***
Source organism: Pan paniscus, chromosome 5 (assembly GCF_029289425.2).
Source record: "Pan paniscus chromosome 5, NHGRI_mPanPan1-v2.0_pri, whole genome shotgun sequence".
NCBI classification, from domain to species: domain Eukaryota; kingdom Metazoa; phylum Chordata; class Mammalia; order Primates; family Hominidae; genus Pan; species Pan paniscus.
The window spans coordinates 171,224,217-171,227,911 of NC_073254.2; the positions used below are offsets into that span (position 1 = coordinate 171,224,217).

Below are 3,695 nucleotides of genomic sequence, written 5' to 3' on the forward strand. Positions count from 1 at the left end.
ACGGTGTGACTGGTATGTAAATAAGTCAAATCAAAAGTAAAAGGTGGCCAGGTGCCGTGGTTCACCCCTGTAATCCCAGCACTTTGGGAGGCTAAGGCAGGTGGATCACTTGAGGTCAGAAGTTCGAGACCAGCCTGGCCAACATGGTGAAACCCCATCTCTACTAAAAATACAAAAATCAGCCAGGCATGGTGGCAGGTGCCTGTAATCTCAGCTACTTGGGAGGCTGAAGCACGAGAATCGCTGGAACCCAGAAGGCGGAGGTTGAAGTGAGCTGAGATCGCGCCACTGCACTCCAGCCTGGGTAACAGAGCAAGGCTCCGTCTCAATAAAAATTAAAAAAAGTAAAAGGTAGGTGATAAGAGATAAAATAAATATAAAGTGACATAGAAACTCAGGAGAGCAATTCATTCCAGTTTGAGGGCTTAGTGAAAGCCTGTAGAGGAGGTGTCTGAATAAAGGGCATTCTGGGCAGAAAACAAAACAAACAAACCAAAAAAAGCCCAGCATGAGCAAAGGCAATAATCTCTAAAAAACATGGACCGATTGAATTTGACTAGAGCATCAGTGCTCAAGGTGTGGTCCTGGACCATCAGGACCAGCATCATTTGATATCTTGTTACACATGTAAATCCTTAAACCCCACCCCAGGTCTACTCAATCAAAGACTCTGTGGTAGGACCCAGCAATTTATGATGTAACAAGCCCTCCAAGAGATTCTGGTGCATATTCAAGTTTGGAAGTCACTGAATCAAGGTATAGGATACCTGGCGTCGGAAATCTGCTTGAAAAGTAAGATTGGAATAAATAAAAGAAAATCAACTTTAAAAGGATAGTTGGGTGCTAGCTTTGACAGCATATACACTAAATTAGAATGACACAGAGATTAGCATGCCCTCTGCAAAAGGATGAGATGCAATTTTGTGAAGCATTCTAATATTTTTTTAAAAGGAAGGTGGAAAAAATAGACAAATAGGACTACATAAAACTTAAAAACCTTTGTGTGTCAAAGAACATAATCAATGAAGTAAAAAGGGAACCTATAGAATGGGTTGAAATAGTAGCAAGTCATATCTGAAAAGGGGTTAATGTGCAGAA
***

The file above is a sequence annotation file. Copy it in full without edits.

Source organism: Pan paniscus, chromosome 5 (assembly GCF_029289425.2).
Source record: "Pan paniscus chromosome 5, NHGRI_mPanPan1-v2.0_pri, whole genome shotgun sequence".
NCBI classification, from domain to species: domain Eukaryota; kingdom Metazoa; phylum Chordata; class Mammalia; order Primates; family Hominidae; genus Pan; species Pan paniscus.
The window spans coordinates 171,224,217-171,227,911 of NC_073254.2; the positions used below are offsets into that span (position 1 = coordinate 171,224,217).

Below are 3,695 nucleotides of genomic sequence, written 5' to 3' on the forward strand. Positions count from 1 at the left end.
ACGGTGTGACTGGTATGTAAATAAGTCAAATCAAAAGTAAAAGGTGGCCAGGTGCCGTGGTTCACCCCTGTAATCCCAGCACTTTGGGAGGCTAAGGCAGGTGGATCACTTGAGGTCAGAAGTTCGAGACCAGCCTGGCCAACATGGTGAAACCCCATCTCTACTAAAAATACAAAAATCAGCCAGGCATGGTGGCAGGTGCCTGTAATCTCAGCTACTTGGGAGGCTGAAGCACGAGAATCGCTGGAACCCAGAAGGCGGAGGTTGAAGTGAGCTGAGATCGCGCCACTGCACTCCAGCCTGGGTAACAGAGCAAGGCTCCGTCTCAATAAAAATTAAAAAAAGTAAAAGGTAGGTGATAAGAGATAAAATAAATATAAAGTGACATAGAAACTCAGGAGAGCAATTCATTCCAGTTTGAGGGCTTAGTGAAAGCCTGTAGAGGAGGTGTCTGAATAAAGGGCATTCTGGGCAGAAAACAAAACAAACAAACCAAAAAAAGCCCAGCATGAGCAAAGGCAATAATCTCTAAAAAACATGGACCGATTGAATTTGACTAGAGCATCAGTGCTCAAGGTGTGGTCCTGGACCATCAGGACCAGCATCATTTGATATCTTGTTACACATGTAAATCCTTAAACCCCACCCCAGGTCTACTCAATCAAAGACTCTGTGGTAGGACCCAGCAATTTATGATGTAACAAGCCCTCCAAGAGATTCTGGTGCATATTCAAGTTTGGAAGTCACTGAATCAAGGTATAGGATACCTGGCGTCGGAAATCTGCTTGAAAAGTAAGATTGGAATAAATAAAAGAAAATCAACTTTAAAAGGATAGTTGGGTGCTAGCTTTGACAGCATATACACTAAATTAGAATGACACAGAGATTAGCATGCCCTCTGCAAAAGGATGAGATGCAATTTTGTGAAGCATTCTAATATTTTTTTAAAAGGAAGGTGGAAAAAATAGACAAATAGGACTACATAAAACTTAAAAACCTTTGTGTGTCAAAGAACATAATCAATGAAGTAAAAAGGGAACCTATAGAATGGGTTGAAATAGTAGCAAGTCATATCTGAAAAGGGGTTAATGTGCAGAA